We live in an age that has seen a huge spike in anxiety disorders and different forms of depression. The endless distractions around us make it nearly impossible to focus our attention on any one task for an extended period of time and equally difficult to devote the energy needed to genuinely look after ourselves and our own well-being.
It is difficult to have a Zen-like attitude in a life that is filled with constant interruptions and distractions. However, living more mindfully is a way that we can devote the time necessary, if even for a fleeting moment each day, to find the stillness and solitude needed to slow ourselves down.
Slowing down and focusing on the breath has a multitude of benefits for our body. However, slowing down requires a sense of presence and self-awareness which can only be achieved when we make a conscious effort to do so.
Living in the present and being more mindful is a trainable skill that can be developed if we are willing to commit just a sliver of time each day to finding some calm and quiet. One of the ways to stay centered is to pay attention to your breathing. Slow, deep breathing has been proven to lower the body's fight or flight response and help to calm us down. The more we can find calmness, the more we can develop the ability to consciously be more aware of how we respond to anxiety and stress and to do something to combat these things in a proactive manner. However, it definitely requires a daily commitment.
Developing more mindfulness in our lives does not require a Herculean effort that ends up robbing us of all of our time and zaps us of the much needed energy to get us through our busy days. There are 1440 minutes in each day. All we need is just 0.5-1% of our day, just 7-14 minutes to begin this practice.
Even starting with just 7 minutes of intentional breath work while sitting quietly is a great starting point to live more mindfully with the intended purpose being to better look after ourselves. To develop our mindfulness practice further, we can then extend our practice little by little with each passing week.
Imagine that we start off with just 7 minutes a day of mindfulness practice. By extending our practice by just 30 seconds each week, we can slowly build on the mental and physical stamina needed to sit for longer periods of time to focus purely on self. With each passing month, we will find ourselves being able to sit for much longer periods of time.
Slowly infusing more mindfulness and meditative practice can help us to build sustainable habits that stay with us and become more deeply entrenched in our lives.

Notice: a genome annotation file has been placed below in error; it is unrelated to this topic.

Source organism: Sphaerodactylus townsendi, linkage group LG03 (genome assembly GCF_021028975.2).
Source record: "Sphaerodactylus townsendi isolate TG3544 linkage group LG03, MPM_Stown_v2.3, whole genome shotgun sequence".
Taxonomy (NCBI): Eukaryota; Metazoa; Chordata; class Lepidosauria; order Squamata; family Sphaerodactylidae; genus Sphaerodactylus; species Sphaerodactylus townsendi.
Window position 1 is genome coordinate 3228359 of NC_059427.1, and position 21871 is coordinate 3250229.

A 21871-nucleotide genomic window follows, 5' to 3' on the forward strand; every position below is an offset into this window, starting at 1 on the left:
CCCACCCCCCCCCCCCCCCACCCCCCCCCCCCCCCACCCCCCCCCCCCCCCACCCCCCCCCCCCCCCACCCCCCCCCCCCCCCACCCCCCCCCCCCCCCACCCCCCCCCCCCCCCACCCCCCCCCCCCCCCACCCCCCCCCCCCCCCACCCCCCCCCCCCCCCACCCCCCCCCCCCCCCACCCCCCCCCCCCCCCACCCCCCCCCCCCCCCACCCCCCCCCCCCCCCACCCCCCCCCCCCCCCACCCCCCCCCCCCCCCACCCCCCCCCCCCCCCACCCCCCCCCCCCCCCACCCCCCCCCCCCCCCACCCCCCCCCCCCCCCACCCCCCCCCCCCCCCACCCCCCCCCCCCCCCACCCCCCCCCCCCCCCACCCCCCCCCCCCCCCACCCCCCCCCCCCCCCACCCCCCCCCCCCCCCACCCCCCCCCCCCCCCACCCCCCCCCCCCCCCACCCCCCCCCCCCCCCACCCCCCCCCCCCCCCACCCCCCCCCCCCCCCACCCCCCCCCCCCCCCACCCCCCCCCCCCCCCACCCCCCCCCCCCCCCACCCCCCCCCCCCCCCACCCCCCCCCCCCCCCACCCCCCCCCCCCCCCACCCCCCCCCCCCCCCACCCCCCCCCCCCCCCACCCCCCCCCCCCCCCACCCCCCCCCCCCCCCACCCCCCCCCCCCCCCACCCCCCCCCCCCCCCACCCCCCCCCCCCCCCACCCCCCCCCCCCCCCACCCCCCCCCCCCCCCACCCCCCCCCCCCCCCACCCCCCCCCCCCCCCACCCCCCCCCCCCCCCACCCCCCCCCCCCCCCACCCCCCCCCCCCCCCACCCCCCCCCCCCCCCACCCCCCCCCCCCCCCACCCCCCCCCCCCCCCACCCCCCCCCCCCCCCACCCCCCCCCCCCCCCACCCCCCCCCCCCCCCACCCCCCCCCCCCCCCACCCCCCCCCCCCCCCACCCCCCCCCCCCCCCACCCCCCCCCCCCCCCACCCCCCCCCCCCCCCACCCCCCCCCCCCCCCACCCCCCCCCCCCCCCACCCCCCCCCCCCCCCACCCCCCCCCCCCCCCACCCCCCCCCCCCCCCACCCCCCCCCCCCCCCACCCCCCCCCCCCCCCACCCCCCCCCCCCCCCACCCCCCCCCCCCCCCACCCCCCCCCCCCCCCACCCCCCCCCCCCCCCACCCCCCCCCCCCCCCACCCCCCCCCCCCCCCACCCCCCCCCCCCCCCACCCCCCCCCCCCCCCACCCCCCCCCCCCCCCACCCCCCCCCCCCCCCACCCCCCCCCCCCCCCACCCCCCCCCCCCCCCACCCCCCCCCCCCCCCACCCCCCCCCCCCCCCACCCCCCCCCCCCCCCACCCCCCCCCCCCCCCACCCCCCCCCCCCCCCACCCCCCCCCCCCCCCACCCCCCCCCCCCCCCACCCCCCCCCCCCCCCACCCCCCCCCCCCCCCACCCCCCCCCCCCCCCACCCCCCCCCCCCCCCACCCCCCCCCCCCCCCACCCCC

Starting with 7 minutes of daily practice (0.5% of our day) was just an example. Start with whatever amount of time works. We can then slowly build up from that point, but make it a daily practice whenever possible. For example, a person can begin with 10 minutes a day and increase by one minute each week. That’s a 4-minute increase per month which equates to 44-minute increase per year. 10 minutes in the first month will lead to 14 minutes in month two, leading to 54 minutes in your twelfth month.
There are no hard and fast rules about how much time is needed to begin this practice. The main point is to slowly build up on the ability for sit for longer periods of time.
Focused Breath Work
There are a number of different ways to focus on the breath while sitting still. If the mind wanders, no problem, just return back to the pattern of breath that you are focusing on. It’s natural to get distracted but using the breath an a anchor point always helps us get refocused. Below are some examples of breath work that you can try out.
The 7-11 Breath
Slowing inhale for a count of 7 and exhale for a count of 11. Repeat this for the entire duration of the meditation. It’s OK if you lose count of the number you are on, just keep consciously returning to the pattern when you find that you’ve become distracted.
Box Breath (4-count)
Breath in for a count of 4
Hold for a count of 4
Exhale for a count of 4
Hold for a count of 4
Repeat this process for the duration of the meditation
The Staggered Inhale, Long Exhale Breath
Inhale through your nose in short bursts making a noticeable sound with each burst. Slowly your lungs will fill to maximum capacity. Then exhale steadily in one complete exhale. Repeat process for duration of meditation
There are many more types of breath that you can work on but the above three might be a great starting point if this is your first time trying it out. If you are experienced at doing breath work, you’ll know many different ways to focus on the breath while meditating.
The opening quote in this blog post is an important reminder that improvement and results take time. By focusing on the long haul, we can make the micro-improvements necessary for lasting change. Our well-being matters! In the long run, mindfulness practice can be slowly infused into our lives by choosing to focus on one small step at a time. Hope this blog post helps you to reflect on your own well-being and what needs to be done to make it more of a focus in your life.
Neila Steele & Andy Vasily